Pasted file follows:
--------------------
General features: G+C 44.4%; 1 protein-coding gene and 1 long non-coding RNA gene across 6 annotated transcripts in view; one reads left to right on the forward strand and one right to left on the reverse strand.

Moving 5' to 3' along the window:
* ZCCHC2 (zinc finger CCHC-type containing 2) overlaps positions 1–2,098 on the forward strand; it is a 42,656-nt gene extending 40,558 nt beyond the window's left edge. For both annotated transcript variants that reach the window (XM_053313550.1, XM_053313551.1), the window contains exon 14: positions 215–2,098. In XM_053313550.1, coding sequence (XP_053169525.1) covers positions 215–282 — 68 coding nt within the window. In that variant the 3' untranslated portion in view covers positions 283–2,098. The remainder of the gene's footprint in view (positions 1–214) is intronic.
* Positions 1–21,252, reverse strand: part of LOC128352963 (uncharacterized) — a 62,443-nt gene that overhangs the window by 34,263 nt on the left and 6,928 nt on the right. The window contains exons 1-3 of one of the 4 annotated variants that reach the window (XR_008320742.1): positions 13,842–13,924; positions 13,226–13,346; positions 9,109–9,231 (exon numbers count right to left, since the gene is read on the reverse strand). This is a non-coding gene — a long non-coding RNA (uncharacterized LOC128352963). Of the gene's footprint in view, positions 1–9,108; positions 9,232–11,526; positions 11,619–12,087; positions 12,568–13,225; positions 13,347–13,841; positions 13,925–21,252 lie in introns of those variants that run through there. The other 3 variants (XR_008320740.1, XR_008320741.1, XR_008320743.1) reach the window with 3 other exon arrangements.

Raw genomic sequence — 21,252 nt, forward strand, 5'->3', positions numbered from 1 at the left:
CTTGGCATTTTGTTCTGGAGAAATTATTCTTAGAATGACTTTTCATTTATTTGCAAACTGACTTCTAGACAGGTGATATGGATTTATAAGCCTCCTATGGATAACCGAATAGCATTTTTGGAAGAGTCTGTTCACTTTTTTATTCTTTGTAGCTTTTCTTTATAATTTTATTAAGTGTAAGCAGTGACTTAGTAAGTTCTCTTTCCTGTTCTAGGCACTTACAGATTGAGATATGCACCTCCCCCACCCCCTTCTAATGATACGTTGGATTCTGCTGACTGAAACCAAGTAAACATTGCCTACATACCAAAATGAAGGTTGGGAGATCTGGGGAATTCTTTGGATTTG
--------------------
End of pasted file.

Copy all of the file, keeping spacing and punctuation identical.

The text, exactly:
General features: G+C 44.4%; 1 protein-coding gene and 1 long non-coding RNA gene across 6 annotated transcripts in view; one reads left to right on the forward strand and one right to left on the reverse strand.

Moving 5' to 3' along the window:
* ZCCHC2 (zinc finger CCHC-type containing 2) overlaps positions 1–2,098 on the forward strand; it is a 42,656-nt gene extending 40,558 nt beyond the window's left edge. For both annotated transcript variants that reach the window (XM_053313550.1, XM_053313551.1), the window contains exon 14: positions 215–2,098. In XM_053313550.1, coding sequence (XP_053169525.1) covers positions 215–282 — 68 coding nt within the window. In that variant the 3' untranslated portion in view covers positions 283–2,098. The remainder of the gene's footprint in view (positions 1–214) is intronic.
* Positions 1–21,252, reverse strand: part of LOC128352963 (uncharacterized) — a 62,443-nt gene that overhangs the window by 34,263 nt on the left and 6,928 nt on the right. The window contains exons 1-3 of one of the 4 annotated variants that reach the window (XR_008320742.1): positions 13,842–13,924; positions 13,226–13,346; positions 9,109–9,231 (exon numbers count right to left, since the gene is read on the reverse strand). This is a non-coding gene — a long non-coding RNA (uncharacterized LOC128352963). Of the gene's footprint in view, positions 1–9,108; positions 9,232–11,526; positions 11,619–12,087; positions 12,568–13,225; positions 13,347–13,841; positions 13,925–21,252 lie in introns of those variants that run through there. The other 3 variants (XR_008320740.1, XR_008320741.1, XR_008320743.1) reach the window with 3 other exon arrangements.

Raw genomic sequence — 21,252 nt, forward strand, 5'->3', positions numbered from 1 at the left:
CTTGGCATTTTGTTCTGGAGAAATTATTCTTAGAATGACTTTTCATTTATTTGCAAACTGACTTCTAGACAGGTGATATGGATTTATAAGCCTCCTATGGATAACCGAATAGCATTTTTGGAAGAGTCTGTTCACTTTTTTATTCTTTGTAGCTTTTCTTTATAATTTTATTAAGTGTAAGCAGTGACTTAGTAAGTTCTCTTTCCTGTTCTAGGCACTTACAGATTGAGATATGCACCTCCCCCACCCCCTTCTAATGATACGTTGGATTCTGCTGACTGAAACCAAGTAAACATTGCCTACATACCAAAATGAAGGTTGGGAGATCTGGGGAATTCTTTGGATTTG